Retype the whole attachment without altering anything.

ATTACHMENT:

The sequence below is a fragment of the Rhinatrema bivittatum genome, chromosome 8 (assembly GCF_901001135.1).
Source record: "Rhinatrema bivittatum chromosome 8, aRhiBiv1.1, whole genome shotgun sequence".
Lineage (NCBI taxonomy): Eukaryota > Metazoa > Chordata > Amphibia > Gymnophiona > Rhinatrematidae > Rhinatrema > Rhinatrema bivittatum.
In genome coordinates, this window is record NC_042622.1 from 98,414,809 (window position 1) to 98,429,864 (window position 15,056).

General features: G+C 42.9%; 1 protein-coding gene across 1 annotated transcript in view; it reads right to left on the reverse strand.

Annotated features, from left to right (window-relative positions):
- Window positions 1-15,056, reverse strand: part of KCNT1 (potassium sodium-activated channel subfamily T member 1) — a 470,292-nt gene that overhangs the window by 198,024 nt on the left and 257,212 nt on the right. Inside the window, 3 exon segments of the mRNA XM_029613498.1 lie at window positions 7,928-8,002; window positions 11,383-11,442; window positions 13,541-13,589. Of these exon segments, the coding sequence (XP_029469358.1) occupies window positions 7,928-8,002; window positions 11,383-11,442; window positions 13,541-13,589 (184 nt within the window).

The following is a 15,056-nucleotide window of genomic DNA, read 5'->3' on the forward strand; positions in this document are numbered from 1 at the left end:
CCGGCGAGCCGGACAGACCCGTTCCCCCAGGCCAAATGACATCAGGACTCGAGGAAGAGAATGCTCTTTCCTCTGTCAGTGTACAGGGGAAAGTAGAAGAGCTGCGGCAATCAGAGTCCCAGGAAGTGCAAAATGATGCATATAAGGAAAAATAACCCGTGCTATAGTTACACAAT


The sequence below is a fragment of the Rhinatrema bivittatum genome, chromosome 8 (assembly GCF_901001135.1).
Source record: "Rhinatrema bivittatum chromosome 8, aRhiBiv1.1, whole genome shotgun sequence".
Lineage (NCBI taxonomy): Eukaryota > Metazoa > Chordata > Amphibia > Gymnophiona > Rhinatrematidae > Rhinatrema > Rhinatrema bivittatum.
In genome coordinates, this window is record NC_042622.1 from 98,414,809 (window position 1) to 98,429,864 (window position 15,056).

General features: G+C 42.9%; 1 protein-coding gene across 1 annotated transcript in view; it reads right to left on the reverse strand.

Annotated features, from left to right (window-relative positions):
- Window positions 1-15,056, reverse strand: part of KCNT1 (potassium sodium-activated channel subfamily T member 1) — a 470,292-nt gene that overhangs the window by 198,024 nt on the left and 257,212 nt on the right. Inside the window, 3 exon segments of the mRNA XM_029613498.1 lie at window positions 7,928-8,002; window positions 11,383-11,442; window positions 13,541-13,589. Of these exon segments, the coding sequence (XP_029469358.1) occupies window positions 7,928-8,002; window positions 11,383-11,442; window positions 13,541-13,589 (184 nt within the window).

The following is a 15,056-nucleotide window of genomic DNA, read 5'->3' on the forward strand; positions in this document are numbered from 1 at the left end:
CCGGCGAGCCGGACAGACCCGTTCCCCCAGGCCAAATGACATCAGGACTCGAGGAAGAGAATGCTCTTTCCTCTGTCAGTGTACAGGGGAAAGTAGAAGAGCTGCGGCAATCAGAGTCCCAGGAAGTGCAAAATGATGCATATAAGGAAAAATAACCCGTGCTATAGTTACACAAT